Luckily, the experience as one of the three playable demons has fewer sticking points, mostly because you’re playing as a floating orb of evil that can quickly hover across the map and mess with the survivors with god-like powers, and that’s a goal that never will stops being funny. That’s in large part due to how many ways Evil Dead gives you to accomplish this devious objective: you can summon hordes of computer-controlled enemies for the survivors to fight, set traps that spawn enemies and increase their fear when they jump, or even own undead characters to control them directly, making them even more powerful and difficult to handle.
Not only that, by scaring the human team with traps or demonic abilities and separating them from each other, you gain the ability to possess the survivors themselves for a limited time and turn them against their own allies, which can be absolutely devastating. Another fun way to win is to just waste the survivors’ time doing things like owning the car they’re driving and steering it off a cliff so they have to spend valuable time walking wandering around, or by owning a tree and slapping people in the face while trying to rest around a campfire. All the while you level up and gain ever more powerful demonic abilities until only the most determined and skillful players have any hope of defeating you, and it just feels so gloriously evil. Normally with this playstyle, I prefer to side with the survivors rather than face their combined attempts to kill me as a monster, but Evil Dead captured my heart almost immediately – it’s easily the best monster mode I’ve seen i have ever seen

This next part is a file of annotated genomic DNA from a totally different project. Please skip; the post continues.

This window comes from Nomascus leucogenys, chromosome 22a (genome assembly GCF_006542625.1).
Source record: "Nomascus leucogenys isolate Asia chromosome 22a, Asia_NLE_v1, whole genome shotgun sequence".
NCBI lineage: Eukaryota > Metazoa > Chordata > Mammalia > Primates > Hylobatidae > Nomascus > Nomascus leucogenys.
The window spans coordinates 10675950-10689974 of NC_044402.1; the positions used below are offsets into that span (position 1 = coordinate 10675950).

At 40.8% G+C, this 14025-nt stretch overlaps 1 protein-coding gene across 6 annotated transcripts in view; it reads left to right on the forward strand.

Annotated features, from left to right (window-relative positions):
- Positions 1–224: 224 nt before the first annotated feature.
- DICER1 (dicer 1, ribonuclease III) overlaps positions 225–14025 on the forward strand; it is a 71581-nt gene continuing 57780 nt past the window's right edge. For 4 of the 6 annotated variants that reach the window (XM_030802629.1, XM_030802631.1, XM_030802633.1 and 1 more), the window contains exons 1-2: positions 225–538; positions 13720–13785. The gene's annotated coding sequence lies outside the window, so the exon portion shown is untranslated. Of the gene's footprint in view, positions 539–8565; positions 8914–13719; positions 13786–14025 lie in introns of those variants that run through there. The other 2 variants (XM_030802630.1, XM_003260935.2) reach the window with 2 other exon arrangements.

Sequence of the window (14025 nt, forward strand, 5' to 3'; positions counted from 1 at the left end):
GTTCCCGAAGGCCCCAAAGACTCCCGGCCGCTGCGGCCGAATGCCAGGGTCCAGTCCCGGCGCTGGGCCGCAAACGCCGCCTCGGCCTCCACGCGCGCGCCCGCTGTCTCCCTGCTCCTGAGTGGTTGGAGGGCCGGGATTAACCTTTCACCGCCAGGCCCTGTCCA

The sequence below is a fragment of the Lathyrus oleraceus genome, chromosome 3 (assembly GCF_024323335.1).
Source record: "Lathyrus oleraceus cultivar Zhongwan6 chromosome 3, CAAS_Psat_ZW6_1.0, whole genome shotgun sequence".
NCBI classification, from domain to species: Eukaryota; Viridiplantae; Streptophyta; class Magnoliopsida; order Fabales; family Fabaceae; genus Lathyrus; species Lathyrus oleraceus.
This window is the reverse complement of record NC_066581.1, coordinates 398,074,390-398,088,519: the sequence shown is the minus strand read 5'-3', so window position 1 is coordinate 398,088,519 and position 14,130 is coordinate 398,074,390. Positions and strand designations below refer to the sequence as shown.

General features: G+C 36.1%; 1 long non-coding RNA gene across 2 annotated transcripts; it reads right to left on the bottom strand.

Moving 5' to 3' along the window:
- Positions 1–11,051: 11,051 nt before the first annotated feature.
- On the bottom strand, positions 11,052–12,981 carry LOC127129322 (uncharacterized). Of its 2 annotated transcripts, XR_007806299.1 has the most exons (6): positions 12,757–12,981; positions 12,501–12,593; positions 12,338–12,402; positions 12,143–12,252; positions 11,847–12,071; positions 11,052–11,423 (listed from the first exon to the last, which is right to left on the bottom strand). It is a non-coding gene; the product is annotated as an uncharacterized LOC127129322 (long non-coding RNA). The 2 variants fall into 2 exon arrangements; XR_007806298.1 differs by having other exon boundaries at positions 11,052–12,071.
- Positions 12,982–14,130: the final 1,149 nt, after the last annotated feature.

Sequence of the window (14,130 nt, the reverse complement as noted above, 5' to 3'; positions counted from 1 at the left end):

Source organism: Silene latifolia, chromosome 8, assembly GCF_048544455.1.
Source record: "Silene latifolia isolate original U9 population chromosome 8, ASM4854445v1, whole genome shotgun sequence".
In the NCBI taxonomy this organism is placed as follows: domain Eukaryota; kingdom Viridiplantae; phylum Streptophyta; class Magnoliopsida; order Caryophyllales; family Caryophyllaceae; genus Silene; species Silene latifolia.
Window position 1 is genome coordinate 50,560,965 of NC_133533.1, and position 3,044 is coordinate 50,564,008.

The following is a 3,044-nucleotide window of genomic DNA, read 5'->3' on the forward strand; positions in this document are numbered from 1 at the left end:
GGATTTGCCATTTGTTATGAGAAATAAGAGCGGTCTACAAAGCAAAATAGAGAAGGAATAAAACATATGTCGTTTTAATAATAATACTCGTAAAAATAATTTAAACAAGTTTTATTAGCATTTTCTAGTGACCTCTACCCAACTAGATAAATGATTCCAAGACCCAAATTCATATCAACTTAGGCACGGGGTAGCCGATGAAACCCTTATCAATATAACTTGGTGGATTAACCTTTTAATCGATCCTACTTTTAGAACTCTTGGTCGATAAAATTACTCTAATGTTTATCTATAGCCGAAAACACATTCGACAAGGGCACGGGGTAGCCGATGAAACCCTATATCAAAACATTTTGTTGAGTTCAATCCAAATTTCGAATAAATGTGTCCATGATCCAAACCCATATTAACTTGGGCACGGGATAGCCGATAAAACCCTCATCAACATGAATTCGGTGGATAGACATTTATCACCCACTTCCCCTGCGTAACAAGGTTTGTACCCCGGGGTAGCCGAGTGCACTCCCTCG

Of course, once you’ve got the hang of both Survival and Demon modes, there’s not much left to do besides gaining XP and leveling up your characters. And while I’ve easily lost myself in over 25 hours of matches, the pack feels a bit light in content in some respects, especially when it comes to maps. There’s only two, and while they’re both fairly large and each have a few interesting areas, after a dozen or so matches I kept seeing many of the same locations, and that increasingly wore down the novelty of Evil Dead the longer I’ve played. I mean, you can only hang around a rundown doll factory so many times before you feel like you’ve seen everything a rundown doll factory has to offer and wish you could visit other types of failed businesses, you know?
Evil Dead: The Game – April 2022 Screenshots
Evil Dead: The Game also features some single player missions required to unlock some of the best characters including Pablo from Ash vs The Evil Dead or the legendary King Arthur himself but unfortunately these missions are without a doubt the worst part of the game package. While they attempt to serve as palette cleaners for the multiplayer-centric experience, they end up becoming arduous slogs through the same map areas as in multiplayer, where you complete a few fetch quests, fight a few enemies, and get snippets of history through still images that pop up to pause your game time. Not only are they totally uninspired, but they also don’t have any checkpoints – so you can die and lose 20 minutes of progress and have to do it all over again.
And because you’re playing solo as a survivor in a mode that feels like it’s been pinned, the issues with polish are amplified exponentially, including the aforementioned awful safe zone feature that has ruined multiple runs by pushing safe zones into different parts of the map were moved without warning and killed me instantly. They even have the audacity to try stealth mechanics in one of the missions, which went as well as you’d expect and made me wonder if the unlockable characters were worth the agony. The good news is that there are only five missions, and once you complete them you’ll never have to do them again, but completing them all is quite a painful experience.
https://www.ign.com/articles/evil-dead-the-game-review Evil Dead: The Match Report